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NosyNed
Member
Posts: 8842
From: Canada
Joined: 04-04-2003


Message 22 of 31 (145887)
09-30-2004 2:23 AM
Reply to: Message 20 by General Nazort
09-29-2004 11:20 PM


Radiation?
While simpler life like bacteria can exist in harsher conditions, it is more easily damaged by radiation.

Try this:
http://www.microbe.org/microbes/Deinococcus.asp

It is a very radiation resistant bacteria. Your assertion above is very wrong. It can survive doses about 1,000 times more than you can.


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General Nazort
Inactive Member


Message 23 of 31 (146574)
10-01-2004 5:32 PM
Reply to: Message 21 by jar
09-29-2004 11:24 PM


As I pointed out a couple posts above, there are several major flaws with such an assertion. First, what we know about life is based on a sample of one. Only when we have been able to examine several (hopefully many life forms) will we have any idea what is required.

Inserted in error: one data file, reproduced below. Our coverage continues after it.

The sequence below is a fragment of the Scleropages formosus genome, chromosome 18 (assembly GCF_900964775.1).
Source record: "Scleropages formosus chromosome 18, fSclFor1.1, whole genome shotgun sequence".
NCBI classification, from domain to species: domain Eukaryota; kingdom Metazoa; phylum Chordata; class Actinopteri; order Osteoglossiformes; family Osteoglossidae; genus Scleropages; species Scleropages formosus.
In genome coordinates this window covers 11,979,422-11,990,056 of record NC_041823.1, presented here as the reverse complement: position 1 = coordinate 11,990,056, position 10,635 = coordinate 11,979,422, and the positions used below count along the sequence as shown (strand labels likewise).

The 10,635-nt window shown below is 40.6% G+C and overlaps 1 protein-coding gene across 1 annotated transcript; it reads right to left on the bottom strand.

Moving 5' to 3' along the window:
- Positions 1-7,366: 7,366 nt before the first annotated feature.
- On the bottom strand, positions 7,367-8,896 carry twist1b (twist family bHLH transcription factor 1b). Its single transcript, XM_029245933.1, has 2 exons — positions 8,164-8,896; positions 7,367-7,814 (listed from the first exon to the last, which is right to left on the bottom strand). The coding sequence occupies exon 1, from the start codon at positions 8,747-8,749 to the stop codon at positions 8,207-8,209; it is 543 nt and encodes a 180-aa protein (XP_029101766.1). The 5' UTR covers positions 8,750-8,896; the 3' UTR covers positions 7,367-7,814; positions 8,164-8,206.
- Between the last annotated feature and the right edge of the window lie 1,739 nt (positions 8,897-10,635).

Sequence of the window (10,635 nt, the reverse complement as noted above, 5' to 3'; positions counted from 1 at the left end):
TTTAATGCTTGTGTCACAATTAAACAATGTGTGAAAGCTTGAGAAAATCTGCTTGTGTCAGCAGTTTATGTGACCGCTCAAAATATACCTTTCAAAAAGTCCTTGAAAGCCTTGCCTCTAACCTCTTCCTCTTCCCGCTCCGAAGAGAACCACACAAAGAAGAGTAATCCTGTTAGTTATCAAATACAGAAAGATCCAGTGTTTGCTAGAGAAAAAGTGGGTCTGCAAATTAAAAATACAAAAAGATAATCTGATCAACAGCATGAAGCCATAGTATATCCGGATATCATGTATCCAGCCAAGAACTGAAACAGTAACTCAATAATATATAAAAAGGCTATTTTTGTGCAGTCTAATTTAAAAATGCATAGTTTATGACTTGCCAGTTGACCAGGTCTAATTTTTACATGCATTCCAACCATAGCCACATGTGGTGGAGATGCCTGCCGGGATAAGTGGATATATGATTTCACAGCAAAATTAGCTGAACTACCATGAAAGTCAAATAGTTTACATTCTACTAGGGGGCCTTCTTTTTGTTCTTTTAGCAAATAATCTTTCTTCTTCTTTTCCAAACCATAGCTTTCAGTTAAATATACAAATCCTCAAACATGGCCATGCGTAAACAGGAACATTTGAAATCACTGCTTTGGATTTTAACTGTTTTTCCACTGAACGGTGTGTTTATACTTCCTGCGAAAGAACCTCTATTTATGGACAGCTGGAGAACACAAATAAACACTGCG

What exactly do you mean by a sample of one? Do you mean all the different kind life on this planet counts as one? Or do you mean that all the life on this planet has only one similar chemical structure?


If you say there no absolutes, I ask you, are you absolutely sure?
This message is a reply to:
 Message 21 by jar, posted 09-29-2004 11:24 PM jar has responded

Replies to this message:
 Message 24 by jar, posted 10-01-2004 7:00 PM General Nazort has responded
 Message 27 by Loudmouth, posted 10-01-2004 7:51 PM General Nazort has not yet responded

  
jar
Member
Posts: 30997
From: Texas!!
Joined: 04-20-2004
Member Rating: 4.2


Message 24 of 31 (146614)
10-01-2004 7:00 PM
Reply to: Message 23 by General Nazort
10-01-2004 5:32 PM


Both. All of the different life on this planet is pretty much the same. There are only insignificant differences between the simplest virus and us. We are all based on one chemistry, one set of rules, one environment, one genetic structure.

We have a sample of one.


Aslan is not a Tame Lion
This message is a reply to:
 Message 23 by General Nazort, posted 10-01-2004 5:32 PM General Nazort has responded

Replies to this message:
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Loudmouth
Inactive Member


Message 25 of 31 (146626)
10-01-2004 7:37 PM
Reply to: Message 3 by contracycle
06-21-2004 12:21 PM


quote:
But I have read arguments to the effect that if some very low level values were not the values they are (planck length?) then the universe as a space that could support matter point blank would not exist.